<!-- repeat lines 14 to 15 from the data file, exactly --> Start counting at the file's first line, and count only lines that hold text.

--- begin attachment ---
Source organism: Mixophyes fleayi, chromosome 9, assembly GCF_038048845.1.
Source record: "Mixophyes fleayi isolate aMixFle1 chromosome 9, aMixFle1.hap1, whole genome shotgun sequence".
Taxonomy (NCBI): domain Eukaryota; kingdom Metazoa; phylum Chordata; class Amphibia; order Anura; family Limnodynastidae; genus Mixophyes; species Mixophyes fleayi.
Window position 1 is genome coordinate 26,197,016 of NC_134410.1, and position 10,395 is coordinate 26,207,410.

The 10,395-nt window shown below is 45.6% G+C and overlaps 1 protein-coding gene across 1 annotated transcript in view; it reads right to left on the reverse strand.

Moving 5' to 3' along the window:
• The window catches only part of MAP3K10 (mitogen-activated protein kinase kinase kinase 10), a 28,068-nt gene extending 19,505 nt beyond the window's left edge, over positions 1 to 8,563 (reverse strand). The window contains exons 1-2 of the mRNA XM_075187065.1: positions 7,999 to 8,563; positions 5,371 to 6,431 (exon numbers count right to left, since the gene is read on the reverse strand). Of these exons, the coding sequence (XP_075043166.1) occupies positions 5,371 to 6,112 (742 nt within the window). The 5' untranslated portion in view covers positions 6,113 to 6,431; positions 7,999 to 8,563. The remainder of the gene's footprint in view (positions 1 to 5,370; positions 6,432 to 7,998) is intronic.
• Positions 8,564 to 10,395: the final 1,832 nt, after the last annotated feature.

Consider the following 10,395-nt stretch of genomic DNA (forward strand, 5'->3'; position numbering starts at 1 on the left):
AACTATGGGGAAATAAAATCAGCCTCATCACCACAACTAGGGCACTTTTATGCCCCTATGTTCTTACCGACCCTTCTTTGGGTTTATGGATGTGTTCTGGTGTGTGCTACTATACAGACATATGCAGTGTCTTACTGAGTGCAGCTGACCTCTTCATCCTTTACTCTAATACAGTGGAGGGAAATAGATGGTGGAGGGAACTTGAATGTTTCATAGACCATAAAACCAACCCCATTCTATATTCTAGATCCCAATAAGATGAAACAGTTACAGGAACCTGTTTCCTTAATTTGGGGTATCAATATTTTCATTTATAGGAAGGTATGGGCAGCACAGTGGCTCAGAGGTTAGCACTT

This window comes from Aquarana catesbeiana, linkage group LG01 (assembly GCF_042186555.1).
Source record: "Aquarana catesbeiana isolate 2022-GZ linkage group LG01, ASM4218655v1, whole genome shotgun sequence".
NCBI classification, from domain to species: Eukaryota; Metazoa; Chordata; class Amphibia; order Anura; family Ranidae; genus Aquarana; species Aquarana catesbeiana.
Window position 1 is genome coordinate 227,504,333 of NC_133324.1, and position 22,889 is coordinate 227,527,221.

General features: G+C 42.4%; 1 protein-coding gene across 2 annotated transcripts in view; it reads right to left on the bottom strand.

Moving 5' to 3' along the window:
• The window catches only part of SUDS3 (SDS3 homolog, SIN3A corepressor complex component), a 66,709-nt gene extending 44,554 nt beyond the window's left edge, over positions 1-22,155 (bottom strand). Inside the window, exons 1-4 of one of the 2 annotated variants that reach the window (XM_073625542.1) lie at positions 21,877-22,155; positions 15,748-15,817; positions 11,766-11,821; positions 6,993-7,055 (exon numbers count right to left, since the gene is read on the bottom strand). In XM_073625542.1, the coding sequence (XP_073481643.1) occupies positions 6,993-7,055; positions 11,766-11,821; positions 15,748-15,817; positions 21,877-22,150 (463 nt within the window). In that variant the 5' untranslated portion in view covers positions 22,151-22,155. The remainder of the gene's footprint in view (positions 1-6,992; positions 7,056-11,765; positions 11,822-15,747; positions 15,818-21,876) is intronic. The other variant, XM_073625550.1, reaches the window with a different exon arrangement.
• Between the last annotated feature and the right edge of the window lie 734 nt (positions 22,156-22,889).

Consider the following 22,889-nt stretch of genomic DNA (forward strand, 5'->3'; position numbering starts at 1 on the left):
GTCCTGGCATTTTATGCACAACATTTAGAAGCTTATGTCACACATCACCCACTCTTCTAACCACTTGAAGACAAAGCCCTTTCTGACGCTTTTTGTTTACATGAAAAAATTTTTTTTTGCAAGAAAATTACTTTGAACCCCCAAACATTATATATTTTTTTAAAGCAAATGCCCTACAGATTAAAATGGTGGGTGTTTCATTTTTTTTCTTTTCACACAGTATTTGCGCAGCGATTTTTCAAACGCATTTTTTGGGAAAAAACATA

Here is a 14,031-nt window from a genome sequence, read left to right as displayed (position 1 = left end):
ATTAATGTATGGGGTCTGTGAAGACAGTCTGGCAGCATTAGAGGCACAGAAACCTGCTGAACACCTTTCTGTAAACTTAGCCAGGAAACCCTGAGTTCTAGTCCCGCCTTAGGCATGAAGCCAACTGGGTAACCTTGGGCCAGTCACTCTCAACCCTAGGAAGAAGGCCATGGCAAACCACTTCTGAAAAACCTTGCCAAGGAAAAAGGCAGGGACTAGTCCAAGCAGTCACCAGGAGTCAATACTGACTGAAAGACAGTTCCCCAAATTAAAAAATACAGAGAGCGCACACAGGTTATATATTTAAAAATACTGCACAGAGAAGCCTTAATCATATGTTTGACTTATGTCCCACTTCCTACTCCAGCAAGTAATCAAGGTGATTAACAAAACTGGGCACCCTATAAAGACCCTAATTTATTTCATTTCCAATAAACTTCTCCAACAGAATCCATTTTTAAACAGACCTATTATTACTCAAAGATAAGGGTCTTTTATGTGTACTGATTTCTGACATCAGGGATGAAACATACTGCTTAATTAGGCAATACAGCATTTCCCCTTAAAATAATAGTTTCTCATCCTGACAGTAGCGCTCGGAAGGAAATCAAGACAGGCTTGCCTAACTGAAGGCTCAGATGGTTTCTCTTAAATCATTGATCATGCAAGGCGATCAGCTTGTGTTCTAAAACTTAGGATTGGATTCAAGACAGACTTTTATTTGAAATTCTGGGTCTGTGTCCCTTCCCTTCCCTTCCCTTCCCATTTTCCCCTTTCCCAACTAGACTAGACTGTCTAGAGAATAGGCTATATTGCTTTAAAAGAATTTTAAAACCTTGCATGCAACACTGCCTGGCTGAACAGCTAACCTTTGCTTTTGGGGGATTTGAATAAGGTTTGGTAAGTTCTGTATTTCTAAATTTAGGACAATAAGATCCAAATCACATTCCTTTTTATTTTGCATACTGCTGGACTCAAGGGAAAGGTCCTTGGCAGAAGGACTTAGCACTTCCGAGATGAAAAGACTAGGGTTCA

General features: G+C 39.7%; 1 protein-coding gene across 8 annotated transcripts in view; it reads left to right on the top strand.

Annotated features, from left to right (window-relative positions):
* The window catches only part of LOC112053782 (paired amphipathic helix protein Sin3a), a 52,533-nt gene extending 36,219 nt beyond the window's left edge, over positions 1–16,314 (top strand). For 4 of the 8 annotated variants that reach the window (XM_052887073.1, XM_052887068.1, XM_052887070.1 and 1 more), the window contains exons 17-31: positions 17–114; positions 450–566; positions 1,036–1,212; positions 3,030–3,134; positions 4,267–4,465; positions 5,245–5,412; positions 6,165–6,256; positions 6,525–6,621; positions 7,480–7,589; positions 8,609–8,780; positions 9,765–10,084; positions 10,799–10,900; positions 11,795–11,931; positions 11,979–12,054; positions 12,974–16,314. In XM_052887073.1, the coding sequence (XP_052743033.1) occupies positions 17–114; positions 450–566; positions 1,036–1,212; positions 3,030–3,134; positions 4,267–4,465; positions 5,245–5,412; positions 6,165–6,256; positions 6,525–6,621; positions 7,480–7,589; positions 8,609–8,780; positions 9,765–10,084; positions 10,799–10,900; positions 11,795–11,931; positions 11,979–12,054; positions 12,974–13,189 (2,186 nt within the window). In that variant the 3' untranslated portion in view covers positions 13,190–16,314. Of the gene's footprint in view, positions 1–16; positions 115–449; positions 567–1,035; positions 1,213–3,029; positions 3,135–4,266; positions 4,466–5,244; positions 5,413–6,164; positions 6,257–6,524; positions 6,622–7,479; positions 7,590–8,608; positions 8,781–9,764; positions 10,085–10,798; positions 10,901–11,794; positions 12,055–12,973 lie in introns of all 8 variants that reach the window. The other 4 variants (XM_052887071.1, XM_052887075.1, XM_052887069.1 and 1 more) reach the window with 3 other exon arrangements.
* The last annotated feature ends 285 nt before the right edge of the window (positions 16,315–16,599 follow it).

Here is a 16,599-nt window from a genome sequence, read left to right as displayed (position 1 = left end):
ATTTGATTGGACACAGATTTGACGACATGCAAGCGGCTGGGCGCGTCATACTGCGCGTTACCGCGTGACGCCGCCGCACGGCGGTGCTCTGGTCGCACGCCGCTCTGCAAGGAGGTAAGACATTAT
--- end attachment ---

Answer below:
Window position 1 is genome coordinate 227,504,333 of NC_133324.1, and position 22,889 is coordinate 227,527,221.

General features: G+C 42.4%; 1 protein-coding gene across 2 annotated transcripts in view; it reads right to left on the bottom strand.